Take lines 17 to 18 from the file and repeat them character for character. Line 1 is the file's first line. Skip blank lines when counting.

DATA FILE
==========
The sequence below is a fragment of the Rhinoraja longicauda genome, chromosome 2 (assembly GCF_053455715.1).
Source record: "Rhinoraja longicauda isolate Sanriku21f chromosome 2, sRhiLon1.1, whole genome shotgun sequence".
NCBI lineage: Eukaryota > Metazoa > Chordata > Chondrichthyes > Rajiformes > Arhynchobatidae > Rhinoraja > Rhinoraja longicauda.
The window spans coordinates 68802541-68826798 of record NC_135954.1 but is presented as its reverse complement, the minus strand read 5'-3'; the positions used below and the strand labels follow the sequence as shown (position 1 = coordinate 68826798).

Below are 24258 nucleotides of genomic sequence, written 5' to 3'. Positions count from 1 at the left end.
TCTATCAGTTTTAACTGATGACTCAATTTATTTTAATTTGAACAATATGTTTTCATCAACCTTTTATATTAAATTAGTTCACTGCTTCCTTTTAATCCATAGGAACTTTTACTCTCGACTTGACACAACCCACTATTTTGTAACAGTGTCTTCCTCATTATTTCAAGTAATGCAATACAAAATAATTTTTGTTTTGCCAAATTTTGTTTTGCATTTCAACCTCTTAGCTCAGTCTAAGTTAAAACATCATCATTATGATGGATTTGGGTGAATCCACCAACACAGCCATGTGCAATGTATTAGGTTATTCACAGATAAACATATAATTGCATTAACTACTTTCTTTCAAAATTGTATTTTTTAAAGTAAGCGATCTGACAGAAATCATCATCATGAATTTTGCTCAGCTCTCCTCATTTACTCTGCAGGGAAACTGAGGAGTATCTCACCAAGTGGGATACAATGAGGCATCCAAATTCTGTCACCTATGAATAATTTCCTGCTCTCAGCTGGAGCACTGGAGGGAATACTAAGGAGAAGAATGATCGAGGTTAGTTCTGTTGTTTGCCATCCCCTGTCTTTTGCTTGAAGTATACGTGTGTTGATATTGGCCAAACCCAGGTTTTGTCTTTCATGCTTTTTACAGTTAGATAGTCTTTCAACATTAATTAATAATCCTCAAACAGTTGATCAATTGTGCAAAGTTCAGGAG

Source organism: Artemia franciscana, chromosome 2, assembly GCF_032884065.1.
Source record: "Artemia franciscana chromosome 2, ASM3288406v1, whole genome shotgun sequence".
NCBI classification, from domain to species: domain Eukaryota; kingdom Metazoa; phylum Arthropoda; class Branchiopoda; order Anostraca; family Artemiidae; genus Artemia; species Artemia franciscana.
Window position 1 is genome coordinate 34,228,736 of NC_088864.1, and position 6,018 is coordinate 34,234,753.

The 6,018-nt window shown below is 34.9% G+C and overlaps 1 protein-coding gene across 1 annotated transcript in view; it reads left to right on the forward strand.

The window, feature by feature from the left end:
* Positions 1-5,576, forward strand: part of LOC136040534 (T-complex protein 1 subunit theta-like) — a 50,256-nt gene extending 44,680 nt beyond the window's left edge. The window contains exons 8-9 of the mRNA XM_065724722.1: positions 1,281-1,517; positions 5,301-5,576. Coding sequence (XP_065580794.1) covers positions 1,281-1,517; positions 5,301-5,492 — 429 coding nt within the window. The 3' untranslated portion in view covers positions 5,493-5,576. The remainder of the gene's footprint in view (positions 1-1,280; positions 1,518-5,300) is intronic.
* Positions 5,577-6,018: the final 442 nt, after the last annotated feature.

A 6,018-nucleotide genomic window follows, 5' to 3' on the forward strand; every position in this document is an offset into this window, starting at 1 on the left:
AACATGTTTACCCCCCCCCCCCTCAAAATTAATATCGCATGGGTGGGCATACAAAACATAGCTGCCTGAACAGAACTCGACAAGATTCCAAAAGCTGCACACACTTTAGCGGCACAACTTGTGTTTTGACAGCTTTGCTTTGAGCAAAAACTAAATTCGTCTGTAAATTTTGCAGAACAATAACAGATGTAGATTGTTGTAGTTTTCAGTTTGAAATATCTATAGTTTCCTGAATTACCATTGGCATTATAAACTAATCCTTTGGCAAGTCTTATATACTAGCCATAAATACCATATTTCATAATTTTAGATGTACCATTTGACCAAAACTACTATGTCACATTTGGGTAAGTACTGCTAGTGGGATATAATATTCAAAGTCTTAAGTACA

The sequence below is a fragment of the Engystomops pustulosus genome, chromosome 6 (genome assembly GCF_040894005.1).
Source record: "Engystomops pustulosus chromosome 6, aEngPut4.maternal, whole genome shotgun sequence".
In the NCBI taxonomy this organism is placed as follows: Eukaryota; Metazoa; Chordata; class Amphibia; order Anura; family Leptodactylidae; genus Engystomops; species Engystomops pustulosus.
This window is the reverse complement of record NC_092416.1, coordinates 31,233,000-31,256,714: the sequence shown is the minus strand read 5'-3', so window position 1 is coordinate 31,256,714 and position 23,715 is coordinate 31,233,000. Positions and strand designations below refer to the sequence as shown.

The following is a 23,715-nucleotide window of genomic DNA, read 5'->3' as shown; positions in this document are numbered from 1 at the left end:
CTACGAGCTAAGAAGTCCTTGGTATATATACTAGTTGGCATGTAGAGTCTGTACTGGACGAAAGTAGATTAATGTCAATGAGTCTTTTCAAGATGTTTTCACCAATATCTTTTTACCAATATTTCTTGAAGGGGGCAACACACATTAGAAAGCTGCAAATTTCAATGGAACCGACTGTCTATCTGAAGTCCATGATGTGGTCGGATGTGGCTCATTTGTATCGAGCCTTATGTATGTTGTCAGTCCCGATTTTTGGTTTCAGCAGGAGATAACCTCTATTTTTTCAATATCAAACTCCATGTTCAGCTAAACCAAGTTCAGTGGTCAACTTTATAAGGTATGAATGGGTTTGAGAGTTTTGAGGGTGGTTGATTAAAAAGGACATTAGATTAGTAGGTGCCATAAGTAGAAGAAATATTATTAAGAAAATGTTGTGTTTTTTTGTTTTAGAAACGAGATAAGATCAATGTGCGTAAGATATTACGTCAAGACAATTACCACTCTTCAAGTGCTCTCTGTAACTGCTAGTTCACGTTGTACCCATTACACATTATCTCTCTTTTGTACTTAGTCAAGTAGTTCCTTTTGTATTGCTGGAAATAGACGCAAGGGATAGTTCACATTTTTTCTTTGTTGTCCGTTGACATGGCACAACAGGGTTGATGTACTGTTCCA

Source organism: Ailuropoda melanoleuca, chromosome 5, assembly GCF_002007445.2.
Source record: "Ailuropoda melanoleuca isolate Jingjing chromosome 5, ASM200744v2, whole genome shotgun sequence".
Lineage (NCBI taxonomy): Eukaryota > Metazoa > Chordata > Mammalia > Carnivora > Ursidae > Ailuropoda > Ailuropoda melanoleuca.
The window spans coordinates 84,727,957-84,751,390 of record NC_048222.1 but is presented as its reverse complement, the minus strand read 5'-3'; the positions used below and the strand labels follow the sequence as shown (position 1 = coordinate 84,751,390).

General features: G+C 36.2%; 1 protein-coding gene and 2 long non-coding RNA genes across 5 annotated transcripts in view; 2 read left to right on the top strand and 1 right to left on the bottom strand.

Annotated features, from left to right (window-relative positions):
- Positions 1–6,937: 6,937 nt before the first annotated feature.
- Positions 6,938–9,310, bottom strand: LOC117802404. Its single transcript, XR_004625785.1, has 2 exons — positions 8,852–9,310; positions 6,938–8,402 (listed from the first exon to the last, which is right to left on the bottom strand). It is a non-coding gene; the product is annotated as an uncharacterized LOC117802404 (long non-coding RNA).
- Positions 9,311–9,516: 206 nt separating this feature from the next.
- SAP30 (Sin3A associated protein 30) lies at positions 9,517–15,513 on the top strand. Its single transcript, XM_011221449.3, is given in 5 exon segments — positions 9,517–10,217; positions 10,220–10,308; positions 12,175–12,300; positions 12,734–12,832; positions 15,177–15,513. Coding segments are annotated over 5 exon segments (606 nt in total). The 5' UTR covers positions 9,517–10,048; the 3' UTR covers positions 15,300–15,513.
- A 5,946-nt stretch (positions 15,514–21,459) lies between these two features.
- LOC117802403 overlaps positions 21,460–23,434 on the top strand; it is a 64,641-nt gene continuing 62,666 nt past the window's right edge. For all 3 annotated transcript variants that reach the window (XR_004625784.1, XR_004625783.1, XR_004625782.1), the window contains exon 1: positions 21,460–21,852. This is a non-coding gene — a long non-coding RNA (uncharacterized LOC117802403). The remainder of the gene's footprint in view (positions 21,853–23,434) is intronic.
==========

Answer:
The sequence below is a fragment of the Engystomops pustulosus genome, chromosome 6 (genome assembly GCF_040894005.1).
Source record: "Engystomops pustulosus chromosome 6, aEngPut4.maternal, whole genome shotgun sequence".